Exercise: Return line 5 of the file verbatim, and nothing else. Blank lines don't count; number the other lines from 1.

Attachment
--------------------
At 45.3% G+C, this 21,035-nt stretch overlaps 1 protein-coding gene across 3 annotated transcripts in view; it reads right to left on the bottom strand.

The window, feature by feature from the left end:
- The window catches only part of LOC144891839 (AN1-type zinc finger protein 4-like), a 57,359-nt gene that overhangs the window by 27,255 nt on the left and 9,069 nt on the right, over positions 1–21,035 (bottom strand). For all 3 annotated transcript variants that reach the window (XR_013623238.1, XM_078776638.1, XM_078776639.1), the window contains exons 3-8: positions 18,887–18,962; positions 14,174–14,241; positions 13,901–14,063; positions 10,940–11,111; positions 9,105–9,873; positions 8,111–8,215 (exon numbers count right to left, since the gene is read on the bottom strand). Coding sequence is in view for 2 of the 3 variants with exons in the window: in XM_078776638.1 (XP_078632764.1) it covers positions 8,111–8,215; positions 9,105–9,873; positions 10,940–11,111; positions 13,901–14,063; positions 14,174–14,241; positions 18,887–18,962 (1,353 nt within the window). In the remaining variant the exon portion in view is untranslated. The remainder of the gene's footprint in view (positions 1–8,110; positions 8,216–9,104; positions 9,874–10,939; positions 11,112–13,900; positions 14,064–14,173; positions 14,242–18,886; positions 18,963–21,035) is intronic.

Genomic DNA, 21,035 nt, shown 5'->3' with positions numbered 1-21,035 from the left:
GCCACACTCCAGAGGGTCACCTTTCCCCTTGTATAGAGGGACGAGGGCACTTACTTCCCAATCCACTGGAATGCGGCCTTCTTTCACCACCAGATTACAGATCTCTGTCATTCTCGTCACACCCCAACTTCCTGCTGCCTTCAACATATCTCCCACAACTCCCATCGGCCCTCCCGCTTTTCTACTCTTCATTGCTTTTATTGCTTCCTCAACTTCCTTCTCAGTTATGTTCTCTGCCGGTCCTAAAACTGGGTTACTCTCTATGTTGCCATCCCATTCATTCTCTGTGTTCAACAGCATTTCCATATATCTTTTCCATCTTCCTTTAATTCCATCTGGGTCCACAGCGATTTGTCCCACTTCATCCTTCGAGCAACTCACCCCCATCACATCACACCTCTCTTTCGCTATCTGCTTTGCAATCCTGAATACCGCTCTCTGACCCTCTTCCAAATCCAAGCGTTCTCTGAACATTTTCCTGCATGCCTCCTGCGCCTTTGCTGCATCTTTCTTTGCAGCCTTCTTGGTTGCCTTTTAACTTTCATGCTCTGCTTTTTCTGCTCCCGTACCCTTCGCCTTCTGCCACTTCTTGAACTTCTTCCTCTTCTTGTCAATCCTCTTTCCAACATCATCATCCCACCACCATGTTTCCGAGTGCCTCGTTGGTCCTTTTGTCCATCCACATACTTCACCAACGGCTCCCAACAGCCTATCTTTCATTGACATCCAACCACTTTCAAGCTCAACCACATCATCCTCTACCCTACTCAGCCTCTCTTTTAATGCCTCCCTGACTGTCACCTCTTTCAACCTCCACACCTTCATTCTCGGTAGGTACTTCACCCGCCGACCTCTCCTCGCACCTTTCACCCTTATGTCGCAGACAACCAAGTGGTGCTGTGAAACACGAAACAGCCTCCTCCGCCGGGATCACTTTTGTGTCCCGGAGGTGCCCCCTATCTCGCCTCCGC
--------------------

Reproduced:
GCCACACTCCAGAGGGTCACCTTTCCCCTTGTATAGAGGGACGAGGGCACTTACTTCCCAATCCACTGGAATGCGGCCTTCTTTCACCACCAGATTACAGATCTCTGTCATTCTCGTCACACCCCAACTTCCTGCTGCCTTCAACATATCTCCCACAACTCCCATCGGCCCTCCCGCTTTTCTACTCTTCATTGCTTTTATTGCTTCCTCAACTTCCTTCTCAGTTATGTTCTCTGCCGGTCCTAAAACTGGGTTACTCTCTATGTTGCCATCCCATTCATTCTCTGTGTTCAACAGCATTTCCATATATCTTTTCCATCTTCCTTTAATTCCATCTGGGTCCACAGCGATTTGTCCCACTTCATCCTTCGAGCAACTCACCCCCATCACATCACACCTCTCTTTCGCTATCTGCTTTGCAATCCTGAATACCGCTCTCTGACCCTCTTCCAAATCCAAGCGTTCTCTGAACATTTTCCTGCATGCCTCCTGCGCCTTTGCTGCATCTTTCTTTGCAGCCTTCTTGGTTGCCTTTTAACTTTCATGCTCTGCTTTTTCTGCTCCCGTACCCTTCGCCTTCTGCCACTTCTTGAACTTCTTCCTCTTCTTGTCAATCCTCTTTCCAACATCATCATCCCACCACCATGTTTCCGAGTGCCTCGTTGGTCCTTTTGTCCATCCACATACTTCACCAACGGCTCCCAACAGCCTATCTTTCATTGACATCCAACCACTTTCAAGCTCAACCACATCATCCTCTACCCTACTCAGCCTCTCTTTTAATGCCTCCCTGACTGTCACCTCTTTCAACCTCCACACCTTCATTCTCGGTAGGTACTTCACCCGCCGACCTCTCCTCGCACCTTTCACCCTTATGTCGCAGACAACCAAGTGGTGCTGTGAAACACGAAACAGCCTCCTCCGCCGGGATCACTTTTGTGTCCCGGAGGTGCCCCCTATCTCGCCTCCGC